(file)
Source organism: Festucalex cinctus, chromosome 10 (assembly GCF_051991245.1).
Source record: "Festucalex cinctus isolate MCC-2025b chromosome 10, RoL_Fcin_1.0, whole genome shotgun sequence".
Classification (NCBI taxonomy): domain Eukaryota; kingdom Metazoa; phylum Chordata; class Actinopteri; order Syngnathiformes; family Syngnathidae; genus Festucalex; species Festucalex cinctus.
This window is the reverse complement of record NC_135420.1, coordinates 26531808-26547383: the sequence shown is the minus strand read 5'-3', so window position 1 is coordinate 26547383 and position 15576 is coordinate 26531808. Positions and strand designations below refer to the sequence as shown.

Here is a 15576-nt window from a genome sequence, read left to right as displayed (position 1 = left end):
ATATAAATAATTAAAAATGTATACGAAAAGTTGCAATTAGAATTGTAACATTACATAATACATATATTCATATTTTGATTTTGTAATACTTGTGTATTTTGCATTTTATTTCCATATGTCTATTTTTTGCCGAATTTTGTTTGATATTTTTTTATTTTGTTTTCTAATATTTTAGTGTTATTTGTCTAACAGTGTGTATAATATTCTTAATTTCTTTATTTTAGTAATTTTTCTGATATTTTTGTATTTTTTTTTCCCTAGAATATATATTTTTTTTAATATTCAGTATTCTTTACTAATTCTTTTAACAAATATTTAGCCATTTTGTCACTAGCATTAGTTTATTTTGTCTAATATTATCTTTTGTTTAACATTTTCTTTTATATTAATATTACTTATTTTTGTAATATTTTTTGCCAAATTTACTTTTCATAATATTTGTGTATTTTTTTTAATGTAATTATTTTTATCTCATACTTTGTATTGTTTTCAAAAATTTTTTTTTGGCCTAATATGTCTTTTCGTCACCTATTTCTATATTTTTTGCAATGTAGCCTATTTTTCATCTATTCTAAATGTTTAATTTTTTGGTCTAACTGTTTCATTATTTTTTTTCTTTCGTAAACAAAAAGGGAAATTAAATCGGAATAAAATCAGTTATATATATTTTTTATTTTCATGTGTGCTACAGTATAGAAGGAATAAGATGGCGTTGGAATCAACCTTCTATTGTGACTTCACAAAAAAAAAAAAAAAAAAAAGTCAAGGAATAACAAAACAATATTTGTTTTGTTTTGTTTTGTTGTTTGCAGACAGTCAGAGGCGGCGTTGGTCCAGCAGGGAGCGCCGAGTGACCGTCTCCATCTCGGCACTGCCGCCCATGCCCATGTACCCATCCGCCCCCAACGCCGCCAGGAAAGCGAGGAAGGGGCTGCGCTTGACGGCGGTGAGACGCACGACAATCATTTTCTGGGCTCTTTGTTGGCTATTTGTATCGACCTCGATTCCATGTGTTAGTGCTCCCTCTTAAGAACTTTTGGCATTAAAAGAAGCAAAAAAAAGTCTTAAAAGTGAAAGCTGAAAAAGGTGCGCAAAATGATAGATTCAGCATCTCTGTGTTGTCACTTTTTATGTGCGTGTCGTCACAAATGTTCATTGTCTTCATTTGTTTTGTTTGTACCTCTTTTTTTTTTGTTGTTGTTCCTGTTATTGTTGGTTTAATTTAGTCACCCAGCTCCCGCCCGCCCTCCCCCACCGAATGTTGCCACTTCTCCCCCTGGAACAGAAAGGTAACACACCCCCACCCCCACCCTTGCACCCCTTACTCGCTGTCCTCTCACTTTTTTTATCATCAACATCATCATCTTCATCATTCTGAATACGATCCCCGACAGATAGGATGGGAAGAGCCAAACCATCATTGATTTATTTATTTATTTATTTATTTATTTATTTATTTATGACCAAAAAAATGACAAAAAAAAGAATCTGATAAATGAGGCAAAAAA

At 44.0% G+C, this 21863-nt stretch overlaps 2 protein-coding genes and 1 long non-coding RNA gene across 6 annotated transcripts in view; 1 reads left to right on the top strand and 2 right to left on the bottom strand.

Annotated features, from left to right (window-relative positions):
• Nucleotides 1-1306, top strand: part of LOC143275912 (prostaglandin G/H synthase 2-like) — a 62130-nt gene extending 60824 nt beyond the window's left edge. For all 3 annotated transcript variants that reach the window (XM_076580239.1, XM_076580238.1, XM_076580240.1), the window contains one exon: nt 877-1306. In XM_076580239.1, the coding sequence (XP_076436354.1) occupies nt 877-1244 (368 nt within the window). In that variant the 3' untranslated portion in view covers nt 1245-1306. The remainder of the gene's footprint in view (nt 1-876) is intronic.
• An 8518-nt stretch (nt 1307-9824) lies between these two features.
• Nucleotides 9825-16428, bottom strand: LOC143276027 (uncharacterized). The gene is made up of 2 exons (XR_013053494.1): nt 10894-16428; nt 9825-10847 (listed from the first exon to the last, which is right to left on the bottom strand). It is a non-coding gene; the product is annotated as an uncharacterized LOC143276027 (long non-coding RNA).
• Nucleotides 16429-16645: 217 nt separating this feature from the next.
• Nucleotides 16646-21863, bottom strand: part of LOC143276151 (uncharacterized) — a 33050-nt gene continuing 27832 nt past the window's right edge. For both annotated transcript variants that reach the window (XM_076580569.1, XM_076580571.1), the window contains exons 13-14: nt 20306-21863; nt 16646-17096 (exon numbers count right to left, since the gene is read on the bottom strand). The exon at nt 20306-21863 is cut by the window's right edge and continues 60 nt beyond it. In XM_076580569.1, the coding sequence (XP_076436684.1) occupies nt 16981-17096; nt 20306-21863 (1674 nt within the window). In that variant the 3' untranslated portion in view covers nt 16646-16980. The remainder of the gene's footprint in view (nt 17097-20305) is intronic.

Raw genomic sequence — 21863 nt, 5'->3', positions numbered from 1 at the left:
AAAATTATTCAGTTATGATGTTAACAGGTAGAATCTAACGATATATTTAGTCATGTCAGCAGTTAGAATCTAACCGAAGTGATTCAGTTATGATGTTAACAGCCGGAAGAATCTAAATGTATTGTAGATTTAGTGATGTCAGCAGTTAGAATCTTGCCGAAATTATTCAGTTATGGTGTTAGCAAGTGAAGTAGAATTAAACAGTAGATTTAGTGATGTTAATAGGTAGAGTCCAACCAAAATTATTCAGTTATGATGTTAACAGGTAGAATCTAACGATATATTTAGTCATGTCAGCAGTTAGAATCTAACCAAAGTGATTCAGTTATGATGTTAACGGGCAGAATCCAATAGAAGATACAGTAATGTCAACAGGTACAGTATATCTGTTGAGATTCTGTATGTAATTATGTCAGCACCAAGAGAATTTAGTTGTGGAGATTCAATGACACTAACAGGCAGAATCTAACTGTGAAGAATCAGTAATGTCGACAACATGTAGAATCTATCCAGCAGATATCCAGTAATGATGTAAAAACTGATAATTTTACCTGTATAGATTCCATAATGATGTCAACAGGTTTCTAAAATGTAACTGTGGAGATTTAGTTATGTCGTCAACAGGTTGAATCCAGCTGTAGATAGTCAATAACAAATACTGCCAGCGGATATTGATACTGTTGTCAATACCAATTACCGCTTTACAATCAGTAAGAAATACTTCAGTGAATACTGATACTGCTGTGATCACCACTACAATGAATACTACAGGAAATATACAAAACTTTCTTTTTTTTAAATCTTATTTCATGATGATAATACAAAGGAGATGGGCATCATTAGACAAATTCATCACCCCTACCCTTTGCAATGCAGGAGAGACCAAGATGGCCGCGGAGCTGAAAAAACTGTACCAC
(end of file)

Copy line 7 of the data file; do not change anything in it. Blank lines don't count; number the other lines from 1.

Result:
At 44.0% G+C, this 21863-nt stretch overlaps 2 protein-coding genes and 1 long non-coding RNA gene across 6 annotated transcripts in view; 1 reads left to right on the top strand and 2 right to left on the bottom strand.